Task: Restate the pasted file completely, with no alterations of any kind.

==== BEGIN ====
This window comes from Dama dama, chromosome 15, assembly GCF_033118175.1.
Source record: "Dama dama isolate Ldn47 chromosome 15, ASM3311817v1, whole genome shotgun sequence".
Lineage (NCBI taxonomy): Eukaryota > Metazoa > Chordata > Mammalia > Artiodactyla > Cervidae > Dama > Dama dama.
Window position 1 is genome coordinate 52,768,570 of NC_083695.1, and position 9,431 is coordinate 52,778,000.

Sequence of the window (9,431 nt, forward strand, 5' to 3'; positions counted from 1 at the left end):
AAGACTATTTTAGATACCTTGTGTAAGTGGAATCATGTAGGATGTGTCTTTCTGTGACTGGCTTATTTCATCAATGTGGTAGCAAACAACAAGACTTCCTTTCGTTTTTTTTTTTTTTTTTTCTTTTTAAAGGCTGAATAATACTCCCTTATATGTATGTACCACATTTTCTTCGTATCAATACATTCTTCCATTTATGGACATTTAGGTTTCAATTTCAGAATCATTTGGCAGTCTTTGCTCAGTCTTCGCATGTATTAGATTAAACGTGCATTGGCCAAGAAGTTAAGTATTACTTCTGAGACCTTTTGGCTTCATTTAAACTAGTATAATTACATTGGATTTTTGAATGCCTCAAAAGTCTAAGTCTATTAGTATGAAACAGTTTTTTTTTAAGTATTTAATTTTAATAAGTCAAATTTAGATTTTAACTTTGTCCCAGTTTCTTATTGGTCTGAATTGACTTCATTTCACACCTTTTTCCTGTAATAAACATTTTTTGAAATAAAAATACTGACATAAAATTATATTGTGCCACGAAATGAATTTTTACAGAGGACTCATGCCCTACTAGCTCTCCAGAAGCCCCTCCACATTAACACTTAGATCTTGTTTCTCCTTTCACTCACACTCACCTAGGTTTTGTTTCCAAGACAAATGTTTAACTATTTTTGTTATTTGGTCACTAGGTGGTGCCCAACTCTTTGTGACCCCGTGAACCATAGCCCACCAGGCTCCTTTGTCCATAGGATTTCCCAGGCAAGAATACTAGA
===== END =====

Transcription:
This window comes from Dama dama, chromosome 15, assembly GCF_033118175.1.
Source record: "Dama dama isolate Ldn47 chromosome 15, ASM3311817v1, whole genome shotgun sequence".
Lineage (NCBI taxonomy): Eukaryota > Metazoa > Chordata > Mammalia > Artiodactyla > Cervidae > Dama > Dama dama.
Window position 1 is genome coordinate 52,768,570 of NC_083695.1, and position 9,431 is coordinate 52,778,000.

Sequence of the window (9,431 nt, forward strand, 5' to 3'; positions counted from 1 at the left end):
AAGACTATTTTAGATACCTTGTGTAAGTGGAATCATGTAGGATGTGTCTTTCTGTGACTGGCTTATTTCATCAATGTGGTAGCAAACAACAAGACTTCCTTTCGTTTTTTTTTTTTTTTTTTCTTTTTAAAGGCTGAATAATACTCCCTTATATGTATGTACCACATTTTCTTCGTATCAATACATTCTTCCATTTATGGACATTTAGGTTTCAATTTCAGAATCATTTGGCAGTCTTTGCTCAGTCTTCGCATGTATTAGATTAAACGTGCATTGGCCAAGAAGTTAAGTATTACTTCTGAGACCTTTTGGCTTCATTTAAACTAGTATAATTACATTGGATTTTTGAATGCCTCAAAAGTCTAAGTCTATTAGTATGAAACAGTTTTTTTTTAAGTATTTAATTTTAATAAGTCAAATTTAGATTTTAACTTTGTCCCAGTTTCTTATTGGTCTGAATTGACTTCATTTCACACCTTTTTCCTGTAATAAACATTTTTTGAAATAAAAATACTGACATAAAATTATATTGTGCCACGAAATGAATTTTTACAGAGGACTCATGCCCTACTAGCTCTCCAGAAGCCCCTCCACATTAACACTTAGATCTTGTTTCTCCTTTCACTCACACTCACCTAGGTTTTGTTTCCAAGACAAATGTTTAACTATTTTTGTTATTTGGTCACTAGGTGGTGCCCAACTCTTTGTGACCCCGTGAACCATAGCCCACCAGGCTCCTTTGTCCATAGGATTTCCCAGGCAAGAATACTAGA